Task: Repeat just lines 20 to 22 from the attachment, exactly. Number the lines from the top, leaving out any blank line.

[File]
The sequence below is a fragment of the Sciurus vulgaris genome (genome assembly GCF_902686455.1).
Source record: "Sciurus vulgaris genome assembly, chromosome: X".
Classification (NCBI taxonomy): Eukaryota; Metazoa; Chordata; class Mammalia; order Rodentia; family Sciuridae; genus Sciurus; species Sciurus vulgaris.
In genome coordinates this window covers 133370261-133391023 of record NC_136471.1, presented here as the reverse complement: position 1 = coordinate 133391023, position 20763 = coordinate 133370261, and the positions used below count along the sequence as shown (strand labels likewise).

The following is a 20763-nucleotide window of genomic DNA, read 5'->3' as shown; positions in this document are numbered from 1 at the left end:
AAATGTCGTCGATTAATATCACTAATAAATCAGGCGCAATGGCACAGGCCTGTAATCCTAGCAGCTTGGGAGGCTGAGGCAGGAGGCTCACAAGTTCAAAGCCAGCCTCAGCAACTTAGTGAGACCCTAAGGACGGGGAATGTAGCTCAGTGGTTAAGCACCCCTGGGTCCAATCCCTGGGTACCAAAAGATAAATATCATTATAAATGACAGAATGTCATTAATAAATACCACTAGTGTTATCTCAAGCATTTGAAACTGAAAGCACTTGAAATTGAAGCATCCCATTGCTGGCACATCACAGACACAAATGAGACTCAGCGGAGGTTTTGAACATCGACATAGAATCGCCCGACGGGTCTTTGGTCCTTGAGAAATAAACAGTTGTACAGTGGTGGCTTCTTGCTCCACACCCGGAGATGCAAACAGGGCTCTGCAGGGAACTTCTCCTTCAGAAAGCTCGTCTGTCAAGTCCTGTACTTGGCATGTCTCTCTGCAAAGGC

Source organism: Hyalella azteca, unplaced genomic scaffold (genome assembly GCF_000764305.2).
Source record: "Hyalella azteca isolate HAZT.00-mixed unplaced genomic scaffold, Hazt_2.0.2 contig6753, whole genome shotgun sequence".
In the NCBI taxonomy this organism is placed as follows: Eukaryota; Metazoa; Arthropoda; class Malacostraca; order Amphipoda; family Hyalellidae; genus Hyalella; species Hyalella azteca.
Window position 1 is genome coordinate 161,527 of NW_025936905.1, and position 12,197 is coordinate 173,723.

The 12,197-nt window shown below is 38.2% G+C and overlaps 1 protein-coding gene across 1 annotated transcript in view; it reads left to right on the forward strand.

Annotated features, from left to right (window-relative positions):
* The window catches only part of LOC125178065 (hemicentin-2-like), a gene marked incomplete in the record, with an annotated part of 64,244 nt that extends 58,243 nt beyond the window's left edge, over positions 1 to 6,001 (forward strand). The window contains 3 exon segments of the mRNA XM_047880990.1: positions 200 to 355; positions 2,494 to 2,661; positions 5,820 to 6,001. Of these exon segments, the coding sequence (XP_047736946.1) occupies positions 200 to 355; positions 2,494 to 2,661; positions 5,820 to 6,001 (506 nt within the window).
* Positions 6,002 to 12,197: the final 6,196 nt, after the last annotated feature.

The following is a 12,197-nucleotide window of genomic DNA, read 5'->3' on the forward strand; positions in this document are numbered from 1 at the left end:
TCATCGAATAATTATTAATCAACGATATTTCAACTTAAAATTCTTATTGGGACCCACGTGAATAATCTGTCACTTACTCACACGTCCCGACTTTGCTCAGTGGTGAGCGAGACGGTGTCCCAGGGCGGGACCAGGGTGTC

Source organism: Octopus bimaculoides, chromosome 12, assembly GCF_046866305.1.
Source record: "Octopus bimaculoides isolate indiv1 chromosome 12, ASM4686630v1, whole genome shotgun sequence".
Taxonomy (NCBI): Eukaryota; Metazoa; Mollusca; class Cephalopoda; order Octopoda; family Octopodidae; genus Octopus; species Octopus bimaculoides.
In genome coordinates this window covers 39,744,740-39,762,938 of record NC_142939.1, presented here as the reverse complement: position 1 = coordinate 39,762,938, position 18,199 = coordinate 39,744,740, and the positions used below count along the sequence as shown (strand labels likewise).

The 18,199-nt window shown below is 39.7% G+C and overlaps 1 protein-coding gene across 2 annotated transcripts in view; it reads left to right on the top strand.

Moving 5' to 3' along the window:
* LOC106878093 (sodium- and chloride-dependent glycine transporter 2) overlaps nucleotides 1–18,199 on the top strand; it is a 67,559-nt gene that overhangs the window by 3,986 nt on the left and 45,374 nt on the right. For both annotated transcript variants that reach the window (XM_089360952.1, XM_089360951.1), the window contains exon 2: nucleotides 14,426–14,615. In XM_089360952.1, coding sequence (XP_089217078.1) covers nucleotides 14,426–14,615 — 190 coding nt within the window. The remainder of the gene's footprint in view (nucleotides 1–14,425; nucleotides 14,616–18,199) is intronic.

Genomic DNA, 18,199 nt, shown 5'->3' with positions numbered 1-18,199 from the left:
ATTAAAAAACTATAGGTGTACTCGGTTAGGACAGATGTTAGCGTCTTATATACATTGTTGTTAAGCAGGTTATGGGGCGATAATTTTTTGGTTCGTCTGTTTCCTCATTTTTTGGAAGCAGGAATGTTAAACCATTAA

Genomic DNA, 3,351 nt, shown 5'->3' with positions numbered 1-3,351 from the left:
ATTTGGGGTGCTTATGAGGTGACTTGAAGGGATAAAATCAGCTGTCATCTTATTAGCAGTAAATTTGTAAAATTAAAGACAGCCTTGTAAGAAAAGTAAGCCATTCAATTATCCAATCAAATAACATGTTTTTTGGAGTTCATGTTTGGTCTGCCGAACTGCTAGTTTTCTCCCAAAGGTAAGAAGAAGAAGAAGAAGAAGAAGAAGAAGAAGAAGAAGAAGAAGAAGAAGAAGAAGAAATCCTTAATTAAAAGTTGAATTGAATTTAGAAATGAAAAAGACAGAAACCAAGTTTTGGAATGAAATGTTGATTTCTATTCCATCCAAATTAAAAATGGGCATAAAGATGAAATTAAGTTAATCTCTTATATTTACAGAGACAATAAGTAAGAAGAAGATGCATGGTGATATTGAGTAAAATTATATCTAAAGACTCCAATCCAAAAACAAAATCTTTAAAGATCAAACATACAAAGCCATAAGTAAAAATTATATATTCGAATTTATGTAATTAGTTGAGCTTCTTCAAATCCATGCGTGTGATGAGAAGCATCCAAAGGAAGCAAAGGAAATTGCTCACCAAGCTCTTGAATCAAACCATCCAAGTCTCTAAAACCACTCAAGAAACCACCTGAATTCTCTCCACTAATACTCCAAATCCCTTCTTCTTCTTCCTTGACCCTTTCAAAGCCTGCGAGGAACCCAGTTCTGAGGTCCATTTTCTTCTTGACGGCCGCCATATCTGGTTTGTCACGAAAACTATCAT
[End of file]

In genome coordinates this window covers 39,744,740-39,762,938 of record NC_142939.1, presented here as the reverse complement: position 1 = coordinate 39,762,938, position 18,199 = coordinate 39,744,740, and the positions used below count along the sequence as shown (strand labels likewise).

The 18,199-nt window shown below is 39.7% G+C and overlaps 1 protein-coding gene across 2 annotated transcripts in view; it reads left to right on the top strand.

Moving 5' to 3' along the window: